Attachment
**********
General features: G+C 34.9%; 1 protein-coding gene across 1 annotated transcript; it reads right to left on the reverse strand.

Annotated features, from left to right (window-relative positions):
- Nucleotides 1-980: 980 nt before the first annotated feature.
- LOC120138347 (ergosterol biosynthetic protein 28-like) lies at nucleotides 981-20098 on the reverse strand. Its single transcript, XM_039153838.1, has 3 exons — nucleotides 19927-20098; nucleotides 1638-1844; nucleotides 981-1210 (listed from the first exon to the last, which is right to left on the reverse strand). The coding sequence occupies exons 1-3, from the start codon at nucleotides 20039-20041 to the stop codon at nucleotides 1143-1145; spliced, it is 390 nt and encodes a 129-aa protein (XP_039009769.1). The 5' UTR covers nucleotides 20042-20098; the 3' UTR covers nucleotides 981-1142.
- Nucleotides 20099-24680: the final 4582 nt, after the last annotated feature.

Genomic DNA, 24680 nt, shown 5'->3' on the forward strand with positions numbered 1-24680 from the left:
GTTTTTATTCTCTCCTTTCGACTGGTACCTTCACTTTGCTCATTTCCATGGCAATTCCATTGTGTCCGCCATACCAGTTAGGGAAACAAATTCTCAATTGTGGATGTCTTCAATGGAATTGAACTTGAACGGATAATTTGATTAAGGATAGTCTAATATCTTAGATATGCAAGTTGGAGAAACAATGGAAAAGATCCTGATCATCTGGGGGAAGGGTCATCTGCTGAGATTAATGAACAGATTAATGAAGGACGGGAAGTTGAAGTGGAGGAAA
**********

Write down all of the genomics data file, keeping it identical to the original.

General features: G+C 34.9%; 1 protein-coding gene across 1 annotated transcript; it reads right to left on the reverse strand.

Annotated features, from left to right (window-relative positions):
- Nucleotides 1-980: 980 nt before the first annotated feature.
- LOC120138347 (ergosterol biosynthetic protein 28-like) lies at nucleotides 981-20098 on the reverse strand. Its single transcript, XM_039153838.1, has 3 exons — nucleotides 19927-20098; nucleotides 1638-1844; nucleotides 981-1210 (listed from the first exon to the last, which is right to left on the reverse strand). The coding sequence occupies exons 1-3, from the start codon at nucleotides 20039-20041 to the stop codon at nucleotides 1143-1145; spliced, it is 390 nt and encodes a 129-aa protein (XP_039009769.1). The 5' UTR covers nucleotides 20042-20098; the 3' UTR covers nucleotides 981-1142.
- Nucleotides 20099-24680: the final 4582 nt, after the last annotated feature.

Genomic DNA, 24680 nt, shown 5'->3' on the forward strand with positions numbered 1-24680 from the left:
GTTTTTATTCTCTCCTTTCGACTGGTACCTTCACTTTGCTCATTTCCATGGCAATTCCATTGTGTCCGCCATACCAGTTAGGGAAACAAATTCTCAATTGTGGATGTCTTCAATGGAATTGAACTTGAACGGATAATTTGATTAAGGATAGTCTAATATCTTAGATATGCAAGTTGGAGAAACAATGGAAAAGATCCTGATCATCTGGGGGAAGGGTCATCTGCTGAGATTAATGAACAGATTAATGAAGGACGGGAAGTTGAAGTGGAGGAAA